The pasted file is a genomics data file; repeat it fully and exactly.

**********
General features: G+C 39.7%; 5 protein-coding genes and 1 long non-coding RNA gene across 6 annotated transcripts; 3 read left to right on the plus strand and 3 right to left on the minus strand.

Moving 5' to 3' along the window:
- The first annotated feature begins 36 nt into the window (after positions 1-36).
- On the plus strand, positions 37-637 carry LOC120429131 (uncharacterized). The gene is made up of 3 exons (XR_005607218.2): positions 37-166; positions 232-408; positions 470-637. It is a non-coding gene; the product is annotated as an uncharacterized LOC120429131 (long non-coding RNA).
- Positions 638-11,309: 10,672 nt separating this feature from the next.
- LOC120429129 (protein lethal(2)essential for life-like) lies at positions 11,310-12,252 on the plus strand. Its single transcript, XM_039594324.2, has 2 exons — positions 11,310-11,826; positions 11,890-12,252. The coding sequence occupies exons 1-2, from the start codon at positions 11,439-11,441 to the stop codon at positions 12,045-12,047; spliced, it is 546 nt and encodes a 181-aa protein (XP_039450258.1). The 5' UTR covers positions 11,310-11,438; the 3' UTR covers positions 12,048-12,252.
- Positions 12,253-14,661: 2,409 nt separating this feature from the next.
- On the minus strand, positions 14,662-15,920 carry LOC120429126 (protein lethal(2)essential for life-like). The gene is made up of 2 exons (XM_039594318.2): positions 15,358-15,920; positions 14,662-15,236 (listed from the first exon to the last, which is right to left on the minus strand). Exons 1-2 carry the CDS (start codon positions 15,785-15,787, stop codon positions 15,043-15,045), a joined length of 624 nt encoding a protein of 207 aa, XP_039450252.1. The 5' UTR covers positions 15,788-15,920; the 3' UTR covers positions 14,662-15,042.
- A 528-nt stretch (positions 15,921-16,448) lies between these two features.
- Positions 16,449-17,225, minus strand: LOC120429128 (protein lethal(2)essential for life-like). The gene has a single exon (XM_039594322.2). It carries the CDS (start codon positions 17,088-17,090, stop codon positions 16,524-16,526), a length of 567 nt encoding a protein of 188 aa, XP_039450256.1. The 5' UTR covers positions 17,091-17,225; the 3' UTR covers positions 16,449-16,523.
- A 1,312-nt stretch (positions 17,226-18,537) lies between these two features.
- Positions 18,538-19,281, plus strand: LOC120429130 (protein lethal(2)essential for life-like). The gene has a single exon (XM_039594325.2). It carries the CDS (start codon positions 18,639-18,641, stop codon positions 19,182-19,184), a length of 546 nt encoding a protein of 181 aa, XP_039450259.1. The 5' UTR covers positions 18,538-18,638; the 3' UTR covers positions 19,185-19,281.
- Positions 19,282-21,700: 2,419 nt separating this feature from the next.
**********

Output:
General features: G+C 39.7%; 5 protein-coding genes and 1 long non-coding RNA gene across 6 annotated transcripts; 3 read left to right on the plus strand and 3 right to left on the minus strand.

Moving 5' to 3' along the window:
- The first annotated feature begins 36 nt into the window (after positions 1-36).
- On the plus strand, positions 37-637 carry LOC120429131 (uncharacterized). The gene is made up of 3 exons (XR_005607218.2): positions 37-166; positions 232-408; positions 470-637. It is a non-coding gene; the product is annotated as an uncharacterized LOC120429131 (long non-coding RNA).
- Positions 638-11,309: 10,672 nt separating this feature from the next.
- LOC120429129 (protein lethal(2)essential for life-like) lies at positions 11,310-12,252 on the plus strand. Its single transcript, XM_039594324.2, has 2 exons — positions 11,310-11,826; positions 11,890-12,252. The coding sequence occupies exons 1-2, from the start codon at positions 11,439-11,441 to the stop codon at positions 12,045-12,047; spliced, it is 546 nt and encodes a 181-aa protein (XP_039450258.1). The 5' UTR covers positions 11,310-11,438; the 3' UTR covers positions 12,048-12,252.
- Positions 12,253-14,661: 2,409 nt separating this feature from the next.
- On the minus strand, positions 14,662-15,920 carry LOC120429126 (protein lethal(2)essential for life-like). The gene is made up of 2 exons (XM_039594318.2): positions 15,358-15,920; positions 14,662-15,236 (listed from the first exon to the last, which is right to left on the minus strand). Exons 1-2 carry the CDS (start codon positions 15,785-15,787, stop codon positions 15,043-15,045), a joined length of 624 nt encoding a protein of 207 aa, XP_039450252.1. The 5' UTR covers positions 15,788-15,920; the 3' UTR covers positions 14,662-15,042.
- A 528-nt stretch (positions 15,921-16,448) lies between these two features.
- Positions 16,449-17,225, minus strand: LOC120429128 (protein lethal(2)essential for life-like). The gene has a single exon (XM_039594322.2). It carries the CDS (start codon positions 17,088-17,090, stop codon positions 16,524-16,526), a length of 567 nt encoding a protein of 188 aa, XP_039450256.1. The 5' UTR covers positions 17,091-17,225; the 3' UTR covers positions 16,449-16,523.
- A 1,312-nt stretch (positions 17,226-18,537) lies between these two features.
- Positions 18,538-19,281, plus strand: LOC120429130 (protein lethal(2)essential for life-like). The gene has a single exon (XM_039594325.2). It carries the CDS (start codon positions 18,639-18,641, stop codon positions 19,182-19,184), a length of 546 nt encoding a protein of 181 aa, XP_039450259.1. The 5' UTR covers positions 18,538-18,638; the 3' UTR covers positions 19,185-19,281.
- Positions 19,282-21,700: 2,419 nt separating this feature from the next.